Costume Quest is set on Halloween night, casting you as one of a pair of twins setting out on the annual candy harvest. Unfortunately monsters bent on pilfering Earth’s candy supply mistake your twin’s goofy candy corn costume for the real thing and kidnap them. Your mission is to recover your abducted sibling, along with as much candy as humanly possible.

The sibling interaction is just combative enough to ring true.
The exaggerated, cartoony art style and atmosphere really captures the spirit of Halloween. Not the spirit of fear or the supernatural, but the sense of being a kid on Halloween night. The night is about the costumes and the candy, and any monsters that get in the way of that are going to get wrecked. 

Transform and Roll Out


Normally combating a monster invasion without weapons, training, or adult support would be a tall order, but the cast of Costume Quest has an unusual advantage. When confronted by monsters the children transform into giant combat-ready versions of their costumes. A boxy, cardboard robot suit becomes a towering mech, complete with rocket-punch. An adorable French-fry costume becomes an altogether more alarming tuber-based crab creature, showering unlucky monsters with white hot grease and salt.

The various costume transformations are a treat.
Gameplay is that of a very lite RPG. Refreshingly there are no random encounters, with monsters visible in the environment before combat begins. With patience you can even exploit patrol patterns and gain the first strike by whacking them from behind with your candy pail.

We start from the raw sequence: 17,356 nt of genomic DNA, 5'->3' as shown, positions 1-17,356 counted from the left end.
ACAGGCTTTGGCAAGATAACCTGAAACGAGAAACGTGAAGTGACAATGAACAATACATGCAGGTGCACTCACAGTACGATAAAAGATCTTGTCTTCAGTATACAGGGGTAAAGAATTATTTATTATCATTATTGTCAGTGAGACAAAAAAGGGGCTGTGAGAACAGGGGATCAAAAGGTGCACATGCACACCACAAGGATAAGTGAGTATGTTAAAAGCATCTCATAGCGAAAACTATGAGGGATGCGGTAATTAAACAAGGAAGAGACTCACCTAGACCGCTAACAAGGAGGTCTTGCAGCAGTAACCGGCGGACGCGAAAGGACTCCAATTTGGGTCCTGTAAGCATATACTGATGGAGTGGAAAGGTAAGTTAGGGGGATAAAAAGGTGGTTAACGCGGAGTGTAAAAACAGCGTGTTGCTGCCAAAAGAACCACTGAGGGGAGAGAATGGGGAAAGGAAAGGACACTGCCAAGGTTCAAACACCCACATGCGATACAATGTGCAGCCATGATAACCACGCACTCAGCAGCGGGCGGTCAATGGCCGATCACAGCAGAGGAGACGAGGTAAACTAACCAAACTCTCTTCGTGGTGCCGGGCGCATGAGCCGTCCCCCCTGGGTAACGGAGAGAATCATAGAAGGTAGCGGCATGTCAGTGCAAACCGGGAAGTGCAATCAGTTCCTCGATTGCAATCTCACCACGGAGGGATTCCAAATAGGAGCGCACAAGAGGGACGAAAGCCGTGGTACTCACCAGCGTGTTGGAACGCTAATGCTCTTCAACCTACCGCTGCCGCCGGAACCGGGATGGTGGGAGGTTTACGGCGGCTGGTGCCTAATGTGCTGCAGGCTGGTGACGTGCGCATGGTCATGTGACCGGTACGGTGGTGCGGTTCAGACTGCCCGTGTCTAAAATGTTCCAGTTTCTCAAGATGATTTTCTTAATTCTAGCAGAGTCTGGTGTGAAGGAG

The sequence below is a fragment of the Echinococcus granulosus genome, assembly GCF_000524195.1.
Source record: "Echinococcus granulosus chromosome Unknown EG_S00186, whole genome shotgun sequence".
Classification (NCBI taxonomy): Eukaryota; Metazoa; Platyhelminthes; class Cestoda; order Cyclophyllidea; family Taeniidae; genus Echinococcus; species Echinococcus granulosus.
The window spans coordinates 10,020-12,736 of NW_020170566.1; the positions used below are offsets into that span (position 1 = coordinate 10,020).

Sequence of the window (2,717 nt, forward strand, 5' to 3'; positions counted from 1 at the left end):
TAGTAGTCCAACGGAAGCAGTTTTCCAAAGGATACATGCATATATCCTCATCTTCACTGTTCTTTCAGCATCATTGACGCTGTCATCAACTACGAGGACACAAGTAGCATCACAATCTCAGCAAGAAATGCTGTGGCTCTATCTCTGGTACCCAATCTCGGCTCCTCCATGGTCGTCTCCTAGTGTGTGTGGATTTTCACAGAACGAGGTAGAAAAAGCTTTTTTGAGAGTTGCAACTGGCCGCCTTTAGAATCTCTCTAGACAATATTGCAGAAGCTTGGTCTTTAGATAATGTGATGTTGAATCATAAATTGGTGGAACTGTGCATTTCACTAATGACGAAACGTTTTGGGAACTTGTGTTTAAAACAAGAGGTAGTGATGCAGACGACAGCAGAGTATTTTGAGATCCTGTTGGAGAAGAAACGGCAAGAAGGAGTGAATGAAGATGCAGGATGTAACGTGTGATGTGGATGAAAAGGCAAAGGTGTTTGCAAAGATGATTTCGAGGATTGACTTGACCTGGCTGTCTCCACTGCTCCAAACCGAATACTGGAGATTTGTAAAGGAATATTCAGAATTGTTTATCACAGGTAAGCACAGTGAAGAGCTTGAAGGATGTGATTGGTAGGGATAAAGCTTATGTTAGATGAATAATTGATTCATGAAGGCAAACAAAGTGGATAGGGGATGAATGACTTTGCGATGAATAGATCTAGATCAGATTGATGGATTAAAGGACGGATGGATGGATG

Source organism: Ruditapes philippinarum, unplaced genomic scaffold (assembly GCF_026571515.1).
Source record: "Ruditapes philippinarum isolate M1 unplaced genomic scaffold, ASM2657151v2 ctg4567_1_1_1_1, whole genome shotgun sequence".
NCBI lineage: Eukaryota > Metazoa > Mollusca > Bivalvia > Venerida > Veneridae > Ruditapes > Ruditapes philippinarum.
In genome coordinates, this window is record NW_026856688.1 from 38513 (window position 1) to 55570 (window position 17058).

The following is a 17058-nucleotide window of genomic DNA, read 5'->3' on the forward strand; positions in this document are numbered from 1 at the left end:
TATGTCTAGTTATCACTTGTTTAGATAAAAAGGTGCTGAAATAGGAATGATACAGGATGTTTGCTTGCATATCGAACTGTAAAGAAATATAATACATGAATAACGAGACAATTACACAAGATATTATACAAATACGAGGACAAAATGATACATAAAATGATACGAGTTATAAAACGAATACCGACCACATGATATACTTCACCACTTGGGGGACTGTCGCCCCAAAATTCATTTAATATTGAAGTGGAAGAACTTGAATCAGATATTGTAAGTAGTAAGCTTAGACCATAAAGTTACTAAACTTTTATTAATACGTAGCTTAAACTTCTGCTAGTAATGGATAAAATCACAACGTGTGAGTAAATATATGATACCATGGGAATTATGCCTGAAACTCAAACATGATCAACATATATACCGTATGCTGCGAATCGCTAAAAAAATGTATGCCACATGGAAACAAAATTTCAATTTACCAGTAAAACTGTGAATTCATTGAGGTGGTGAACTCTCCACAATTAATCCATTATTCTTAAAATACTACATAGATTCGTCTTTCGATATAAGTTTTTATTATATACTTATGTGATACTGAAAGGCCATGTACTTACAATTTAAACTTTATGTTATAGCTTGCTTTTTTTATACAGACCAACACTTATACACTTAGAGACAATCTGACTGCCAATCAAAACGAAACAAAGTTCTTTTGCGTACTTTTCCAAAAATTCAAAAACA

The turn based combat is enhanced by various quick-time events that reward attention and reflexes with additional offense and defense. Every few turns a special meter fills up and allows you to unleash some extra powerful attack or support ability. Combat is simple but never dull. If you do get whomped you’re allowed to try the fight again at no penalty. 

Combat is surprisingly cinematic
While you eventually acquire two allied children to fill out your party costumes can be swapped between them interchangeably. Choice of costume defines a character’s role and abilities in combat. The armored medieval knight excels at taking damage and protecting allies, while the Statue of Liberty can provide patriotism induced healing. “Battle Stamps”, lootable and purchasable with candy, offer a welcome extra bit of customization in the form of additional stat boosts or powers.

Samhain Shuffle


Environments visited include a suburban neighborhood, a mall, and fall carnival, all thematically decorated and populated with background characters amusingly oblivious to the monster invasion. You can’t advance till you hit up every trick-or-treating location on the map, and the trick-or-treat mechanic has a nice bit of tension as you wait to find out if there’s free candy or a monster fight behind the door. Simple puzzles based around using your costume’s special abilities and exploration based quests round out the game.